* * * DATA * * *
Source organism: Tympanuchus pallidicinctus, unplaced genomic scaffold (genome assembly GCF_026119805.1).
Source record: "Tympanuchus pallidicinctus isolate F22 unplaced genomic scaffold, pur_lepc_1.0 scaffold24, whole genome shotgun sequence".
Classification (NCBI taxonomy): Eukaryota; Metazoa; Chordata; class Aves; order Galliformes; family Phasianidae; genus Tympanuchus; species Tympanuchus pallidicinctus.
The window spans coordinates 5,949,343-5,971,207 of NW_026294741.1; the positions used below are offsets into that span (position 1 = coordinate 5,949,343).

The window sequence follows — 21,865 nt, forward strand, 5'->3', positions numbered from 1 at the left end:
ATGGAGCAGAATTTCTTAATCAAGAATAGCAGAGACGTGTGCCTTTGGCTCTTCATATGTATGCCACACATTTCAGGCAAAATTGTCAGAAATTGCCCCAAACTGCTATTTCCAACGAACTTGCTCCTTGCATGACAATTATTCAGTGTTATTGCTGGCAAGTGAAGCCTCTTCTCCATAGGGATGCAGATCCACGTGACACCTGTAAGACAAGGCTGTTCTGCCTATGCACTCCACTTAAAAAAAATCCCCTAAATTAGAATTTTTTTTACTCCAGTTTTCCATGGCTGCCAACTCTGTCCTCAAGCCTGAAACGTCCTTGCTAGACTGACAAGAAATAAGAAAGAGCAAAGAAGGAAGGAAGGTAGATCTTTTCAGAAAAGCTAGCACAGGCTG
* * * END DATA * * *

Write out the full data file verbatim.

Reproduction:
Source organism: Tympanuchus pallidicinctus, unplaced genomic scaffold (genome assembly GCF_026119805.1).
Source record: "Tympanuchus pallidicinctus isolate F22 unplaced genomic scaffold, pur_lepc_1.0 scaffold24, whole genome shotgun sequence".
Classification (NCBI taxonomy): Eukaryota; Metazoa; Chordata; class Aves; order Galliformes; family Phasianidae; genus Tympanuchus; species Tympanuchus pallidicinctus.
The window spans coordinates 5,949,343-5,971,207 of NW_026294741.1; the positions used below are offsets into that span (position 1 = coordinate 5,949,343).

The window sequence follows — 21,865 nt, forward strand, 5'->3', positions numbered from 1 at the left end:
ATGGAGCAGAATTTCTTAATCAAGAATAGCAGAGACGTGTGCCTTTGGCTCTTCATATGTATGCCACACATTTCAGGCAAAATTGTCAGAAATTGCCCCAAACTGCTATTTCCAACGAACTTGCTCCTTGCATGACAATTATTCAGTGTTATTGCTGGCAAGTGAAGCCTCTTCTCCATAGGGATGCAGATCCACGTGACACCTGTAAGACAAGGCTGTTCTGCCTATGCACTCCACTTAAAAAAAATCCCCTAAATTAGAATTTTTTTTACTCCAGTTTTCCATGGCTGCCAACTCTGTCCTCAAGCCTGAAACGTCCTTGCTAGACTGACAAGAAATAAGAAAGAGCAAAGAAGGAAGGAAGGTAGATCTTTTCAGAAAAGCTAGCACAGGCTG